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STEM “weed-out” classes do more than harm than good

The views expressed in this article are the views of the author.

It’s no surprise that college students are familiar with the idea of prioritizing their studies over sleep. The stress of maintaining the grade requirements for your major while having a social life can be overbearing for many students. STEM students in particular struggle constantly to balance the importance of their mental health and classes.

As a STEM major myself, I recognize that a lot of the courses that I’m required to take before I can get to my major-specific courses are very challenging. Many people refer to these as “weed-out” classes, meaning that they challenge students early to determine which ones can handle the pressure.

Professors in each of these classes assign a decent amount of work to encourage the student to practice while also stating that around 15 to 20 hours of studying a week is necessary for each course. For a student who is starting with several of these courses, the task becomes unbearable. Students begin to prioritize their classes over other activities, even if it means putting their mental or emotional health at risk.

A course load of these types of classes strongly affects students’s ability to be involved on campus. Every new student is encouraged to seek out clubs and activities that pique their interest. As a result, many students find groups that they enjoy. However, this can soon be interrupted when students are given the workload of all their classes. The time expected to focus on each course leaves little time for these extracurricular activities. The student then either quits the club to focus on studies or overloads themselves with expectations. Both results have a negative impact on the student.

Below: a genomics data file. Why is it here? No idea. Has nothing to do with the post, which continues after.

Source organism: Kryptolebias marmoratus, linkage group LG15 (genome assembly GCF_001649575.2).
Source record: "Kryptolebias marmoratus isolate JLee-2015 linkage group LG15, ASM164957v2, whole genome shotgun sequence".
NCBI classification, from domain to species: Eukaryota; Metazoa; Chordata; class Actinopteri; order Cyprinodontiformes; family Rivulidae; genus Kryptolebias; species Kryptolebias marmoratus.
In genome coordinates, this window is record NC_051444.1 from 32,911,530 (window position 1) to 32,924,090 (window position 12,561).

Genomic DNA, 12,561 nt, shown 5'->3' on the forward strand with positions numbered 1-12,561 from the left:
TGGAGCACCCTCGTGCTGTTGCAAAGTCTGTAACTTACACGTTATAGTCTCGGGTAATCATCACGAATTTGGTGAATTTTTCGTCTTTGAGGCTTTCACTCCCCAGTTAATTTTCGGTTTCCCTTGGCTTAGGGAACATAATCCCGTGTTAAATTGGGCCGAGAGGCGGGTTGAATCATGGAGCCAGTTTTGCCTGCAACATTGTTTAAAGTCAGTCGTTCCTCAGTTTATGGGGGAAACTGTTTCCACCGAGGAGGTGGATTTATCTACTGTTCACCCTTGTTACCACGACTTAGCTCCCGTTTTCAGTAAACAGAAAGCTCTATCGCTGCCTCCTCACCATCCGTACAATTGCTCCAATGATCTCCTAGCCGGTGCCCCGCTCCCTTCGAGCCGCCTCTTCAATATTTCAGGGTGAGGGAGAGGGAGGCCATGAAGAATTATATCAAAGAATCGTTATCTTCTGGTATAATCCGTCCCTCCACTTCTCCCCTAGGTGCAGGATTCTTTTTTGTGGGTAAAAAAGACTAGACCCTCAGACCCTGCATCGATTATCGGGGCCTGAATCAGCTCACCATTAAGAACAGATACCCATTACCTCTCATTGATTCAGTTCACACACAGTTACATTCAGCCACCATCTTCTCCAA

The effect these classes have on mental health is very prominent throughout campus. Every day, I hear students talking about how they stayed up till the early morning hours to finish an assignment. It appears to be a common trend with a lot of students. They focus on going to class and attending all their meetings throughout the day, leaving their work for the evening where they could possibly get stuck for hours on difficult concepts. While it is true that some students procrastinate, many just need more time to get the work finished. So instead of putting their social lives aside, they balance work with life by sacrificing their own mental health.

It’s clear to me that we need to stop making students choose between their social lives and mental health. College is meant to be challenging, but not to the extent that students will suffer. While these classes may be important to prepare students for their future, there’s no reason for all of them to push their students so hard. A lot of the responsibility for these classes is put onto the students as it becomes an impossible weight to bear. Rather than trying to scare students out of their major, schools should be pushing their students to succeed in these classes. This means spacing out the workload and allowing students more time to work out problems and understand the material while also maintaining a healthy lifestyle.